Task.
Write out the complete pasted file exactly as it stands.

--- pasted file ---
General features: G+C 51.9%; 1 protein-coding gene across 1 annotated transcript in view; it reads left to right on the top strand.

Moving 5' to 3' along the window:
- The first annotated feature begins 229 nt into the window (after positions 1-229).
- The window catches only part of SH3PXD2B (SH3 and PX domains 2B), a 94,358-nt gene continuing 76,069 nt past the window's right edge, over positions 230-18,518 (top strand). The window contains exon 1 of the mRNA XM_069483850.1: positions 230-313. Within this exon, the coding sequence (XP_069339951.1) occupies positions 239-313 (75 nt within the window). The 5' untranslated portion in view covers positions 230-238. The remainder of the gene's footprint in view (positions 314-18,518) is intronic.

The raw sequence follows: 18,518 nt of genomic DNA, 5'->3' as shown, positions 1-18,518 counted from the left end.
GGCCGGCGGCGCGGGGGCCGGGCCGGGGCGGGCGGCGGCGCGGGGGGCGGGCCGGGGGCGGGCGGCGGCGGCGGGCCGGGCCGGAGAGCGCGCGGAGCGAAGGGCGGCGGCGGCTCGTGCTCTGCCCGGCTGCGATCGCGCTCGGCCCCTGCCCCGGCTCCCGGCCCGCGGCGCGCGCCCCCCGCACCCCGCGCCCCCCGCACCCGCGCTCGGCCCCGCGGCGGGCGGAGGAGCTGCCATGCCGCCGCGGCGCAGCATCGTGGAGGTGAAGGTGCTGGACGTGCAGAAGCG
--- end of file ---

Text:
General features: G+C 51.9%; 1 protein-coding gene across 1 annotated transcript in view; it reads left to right on the top strand.

Moving 5' to 3' along the window:
- The first annotated feature begins 229 nt into the window (after positions 1-229).
- The window catches only part of SH3PXD2B (SH3 and PX domains 2B), a 94,358-nt gene continuing 76,069 nt past the window's right edge, over positions 230-18,518 (top strand). The window contains exon 1 of the mRNA XM_069483850.1: positions 230-313. Within this exon, the coding sequence (XP_069339951.1) occupies positions 239-313 (75 nt within the window). The 5' untranslated portion in view covers positions 230-238. The remainder of the gene's footprint in view (positions 314-18,518) is intronic.

The raw sequence follows: 18,518 nt of genomic DNA, 5'->3' as shown, positions 1-18,518 counted from the left end.
GGCCGGCGGCGCGGGGGCCGGGCCGGGGCGGGCGGCGGCGCGGGGGGCGGGCCGGGGGCGGGCGGCGGCGGCGGGCCGGGCCGGAGAGCGCGCGGAGCGAAGGGCGGCGGCGGCTCGTGCTCTGCCCGGCTGCGATCGCGCTCGGCCCCTGCCCCGGCTCCCGGCCCGCGGCGCGCGCCCCCCGCACCCCGCGCCCCCCGCACCCGCGCTCGGCCCCGCGGCGGGCGGAGGAGCTGCCATGCCGCCGCGGCGCAGCATCGTGGAGGTGAAGGTGCTGGACGTGCAGAAGCG